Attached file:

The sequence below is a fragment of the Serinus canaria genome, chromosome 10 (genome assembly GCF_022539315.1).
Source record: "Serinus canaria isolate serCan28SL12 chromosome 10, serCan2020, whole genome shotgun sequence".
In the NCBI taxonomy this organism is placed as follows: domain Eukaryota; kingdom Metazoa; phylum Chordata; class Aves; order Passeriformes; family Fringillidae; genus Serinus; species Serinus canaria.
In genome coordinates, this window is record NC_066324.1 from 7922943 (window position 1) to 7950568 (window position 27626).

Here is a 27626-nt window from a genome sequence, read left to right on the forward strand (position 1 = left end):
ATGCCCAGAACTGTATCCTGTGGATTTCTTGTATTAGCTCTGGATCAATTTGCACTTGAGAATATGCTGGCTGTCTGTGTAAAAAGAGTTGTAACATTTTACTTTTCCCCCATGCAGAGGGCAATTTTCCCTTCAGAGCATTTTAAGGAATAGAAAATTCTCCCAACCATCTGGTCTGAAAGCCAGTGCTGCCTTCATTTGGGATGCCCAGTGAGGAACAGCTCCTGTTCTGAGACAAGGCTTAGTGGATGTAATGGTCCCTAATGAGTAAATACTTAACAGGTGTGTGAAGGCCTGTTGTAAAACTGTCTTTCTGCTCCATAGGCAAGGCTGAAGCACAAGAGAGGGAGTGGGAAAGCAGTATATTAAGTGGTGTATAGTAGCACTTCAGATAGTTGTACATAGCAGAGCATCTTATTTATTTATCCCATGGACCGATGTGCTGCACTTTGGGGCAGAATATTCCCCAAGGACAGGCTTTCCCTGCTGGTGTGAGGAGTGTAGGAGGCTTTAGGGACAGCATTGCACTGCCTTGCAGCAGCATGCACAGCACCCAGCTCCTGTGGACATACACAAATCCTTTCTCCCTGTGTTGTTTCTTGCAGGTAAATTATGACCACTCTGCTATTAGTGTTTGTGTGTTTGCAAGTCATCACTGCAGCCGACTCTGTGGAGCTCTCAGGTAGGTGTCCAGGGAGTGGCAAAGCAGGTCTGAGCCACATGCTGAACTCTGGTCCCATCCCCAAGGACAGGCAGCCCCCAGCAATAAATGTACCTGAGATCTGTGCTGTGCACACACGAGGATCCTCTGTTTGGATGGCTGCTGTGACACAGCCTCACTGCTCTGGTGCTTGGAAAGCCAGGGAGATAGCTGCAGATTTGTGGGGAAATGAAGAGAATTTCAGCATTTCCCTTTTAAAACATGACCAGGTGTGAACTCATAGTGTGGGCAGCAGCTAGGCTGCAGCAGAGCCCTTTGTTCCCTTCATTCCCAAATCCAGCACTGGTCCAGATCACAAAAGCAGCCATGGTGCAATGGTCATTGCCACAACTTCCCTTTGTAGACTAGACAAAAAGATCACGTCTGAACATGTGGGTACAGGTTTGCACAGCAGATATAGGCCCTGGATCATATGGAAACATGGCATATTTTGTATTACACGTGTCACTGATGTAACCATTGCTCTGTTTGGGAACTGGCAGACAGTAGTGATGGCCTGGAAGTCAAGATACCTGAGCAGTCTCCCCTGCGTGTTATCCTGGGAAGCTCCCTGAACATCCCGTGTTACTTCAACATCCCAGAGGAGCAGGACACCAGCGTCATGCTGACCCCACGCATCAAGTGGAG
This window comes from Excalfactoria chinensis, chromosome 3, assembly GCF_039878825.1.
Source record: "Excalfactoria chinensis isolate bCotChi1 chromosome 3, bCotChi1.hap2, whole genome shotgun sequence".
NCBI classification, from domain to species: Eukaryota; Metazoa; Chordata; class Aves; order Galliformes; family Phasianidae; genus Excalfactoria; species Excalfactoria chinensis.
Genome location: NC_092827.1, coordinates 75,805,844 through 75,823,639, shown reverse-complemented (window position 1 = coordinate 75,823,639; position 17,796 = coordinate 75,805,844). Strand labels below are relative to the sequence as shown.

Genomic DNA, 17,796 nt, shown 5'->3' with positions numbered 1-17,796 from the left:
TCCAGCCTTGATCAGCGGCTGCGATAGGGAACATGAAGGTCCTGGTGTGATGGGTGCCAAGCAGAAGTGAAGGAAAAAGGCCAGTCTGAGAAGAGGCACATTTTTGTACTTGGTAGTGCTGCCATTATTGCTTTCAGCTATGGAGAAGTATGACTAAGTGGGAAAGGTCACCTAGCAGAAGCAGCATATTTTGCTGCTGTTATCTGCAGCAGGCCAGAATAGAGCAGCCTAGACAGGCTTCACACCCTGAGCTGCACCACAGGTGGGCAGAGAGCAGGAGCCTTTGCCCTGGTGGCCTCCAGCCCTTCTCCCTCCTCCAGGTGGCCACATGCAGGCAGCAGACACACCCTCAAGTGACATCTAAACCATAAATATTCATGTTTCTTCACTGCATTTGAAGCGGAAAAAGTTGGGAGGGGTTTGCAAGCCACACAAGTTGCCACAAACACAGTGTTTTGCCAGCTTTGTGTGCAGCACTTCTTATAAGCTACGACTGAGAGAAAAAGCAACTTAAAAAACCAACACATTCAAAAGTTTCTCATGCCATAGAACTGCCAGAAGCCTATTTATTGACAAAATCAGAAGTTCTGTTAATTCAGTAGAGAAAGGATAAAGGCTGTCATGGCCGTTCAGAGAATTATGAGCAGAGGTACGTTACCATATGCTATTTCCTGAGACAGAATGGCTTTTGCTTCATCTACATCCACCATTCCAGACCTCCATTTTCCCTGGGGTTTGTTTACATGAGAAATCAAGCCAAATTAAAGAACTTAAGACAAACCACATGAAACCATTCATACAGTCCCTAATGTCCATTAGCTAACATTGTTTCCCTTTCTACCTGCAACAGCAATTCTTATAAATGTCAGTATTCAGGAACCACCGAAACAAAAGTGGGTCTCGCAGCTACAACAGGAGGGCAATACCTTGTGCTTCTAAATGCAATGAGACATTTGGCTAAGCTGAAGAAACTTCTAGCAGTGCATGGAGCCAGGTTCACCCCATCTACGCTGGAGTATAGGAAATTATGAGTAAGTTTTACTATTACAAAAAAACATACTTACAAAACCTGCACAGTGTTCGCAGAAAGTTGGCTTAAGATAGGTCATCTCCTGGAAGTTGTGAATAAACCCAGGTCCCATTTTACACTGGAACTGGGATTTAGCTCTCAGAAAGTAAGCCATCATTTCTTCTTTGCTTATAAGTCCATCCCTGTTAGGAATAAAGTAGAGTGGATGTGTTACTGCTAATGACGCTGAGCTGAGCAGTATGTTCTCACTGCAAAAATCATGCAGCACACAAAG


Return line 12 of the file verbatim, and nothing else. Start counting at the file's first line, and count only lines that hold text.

TCCAGCCTTGATCAGCGGCTGCGATAGGGAACATGAAGGTCCTGGTGTGATGGGTGCCAAGCAGAAGTGAAGGAAAAAGGCCAGTCTGAGAAGAGGCACATTTTTGTACTTGGTAGTGCTGCCATTATTGCTTTCAGCTATGGAGAAGTATGACTAAGTGGGAAAGGTCACCTAGCAGAAGCAGCATATTTTGCTGCTGTTATCTGCAGCAGGCCAGAATAGAGCAGCCTAGACAGGCTTCACACCCTGAGCTGCACCACAGGTGGGCAGAGAGCAGGAGCCTTTGCCCTGGTGGCCTCCAGCCCTTCTCCCTCCTCCAGGTGGCCACATGCAGGCAGCAGACACACCCTCAAGTGACATCTAAACCATAAATATTCATGTTTCTTCACTGCATTTGAAGCGGAAAAAGTTGGGAGGGGTTTGCAAGCCACACAAGTTGCCACAAACACAGTGTTTTGCCAGCTTTGTGTGCAGCACTTCTTATAAGCTACGACTGAGAGAAAAAGCAACTTAAAAAACCAACACATTCAAAAGTTTCTCATGCCATAGAACTGCCAGAAGCCTATTTATTGACAAAATCAGAAGTTCTGTTAATTCAGTAGAGAAAGGATAAAGGCTGTCATGGCCGTTCAGAGAATTATGAGCAGAGGTACGTTACCATATGCTATTTCCTGAGACAGAATGGCTTTTGCTTCATCTACATCCACCATTCCAGACCTCCATTTTCCCTGGGGTTTGTTTACATGAGAAATCAAGCCAAATTAAAGAACTTAAGACAAACCACATGAAACCATTCATACAGTCCCTAATGTCCATTAGCTAACATTGTTTCCCTTTCTACCTGCAACAGCAATTCTTATAAATGTCAGTATTCAGGAACCACCGAAACAAAAGTGGGTCTCGCAGCTACAACAGGAGGGCAATACCTTGTGCTTCTAAATGCAATGAGACATTTGGCTAAGCTGAAGAAACTTCTAGCAGTGCATGGAGCCAGGTTCACCCCATCTACGCTGGAGTATAGGAAATTATGAGTAAGTTTTACTATTACAAAAAAACATACTTACAAAACCTGCACAGTGTTCGCAGAAAGTTGGCTTAAGATAGGTCATCTCCTGGAAGTTGTGAATAAACCCAGGTCCCATTTTACACTGGAACTGGGATTTAGCTCTCAGAAAGTAAGCCATCATTTCTTCTTTGCTTATAAGTCCATCCCTGTTAGGAATAAAGTAGAGTGGATGTGTTACTGCTAATGACGCTGAGCTGAGCAGTATGTTCTCACTGCAAAAATCATGCAGCACACAAAG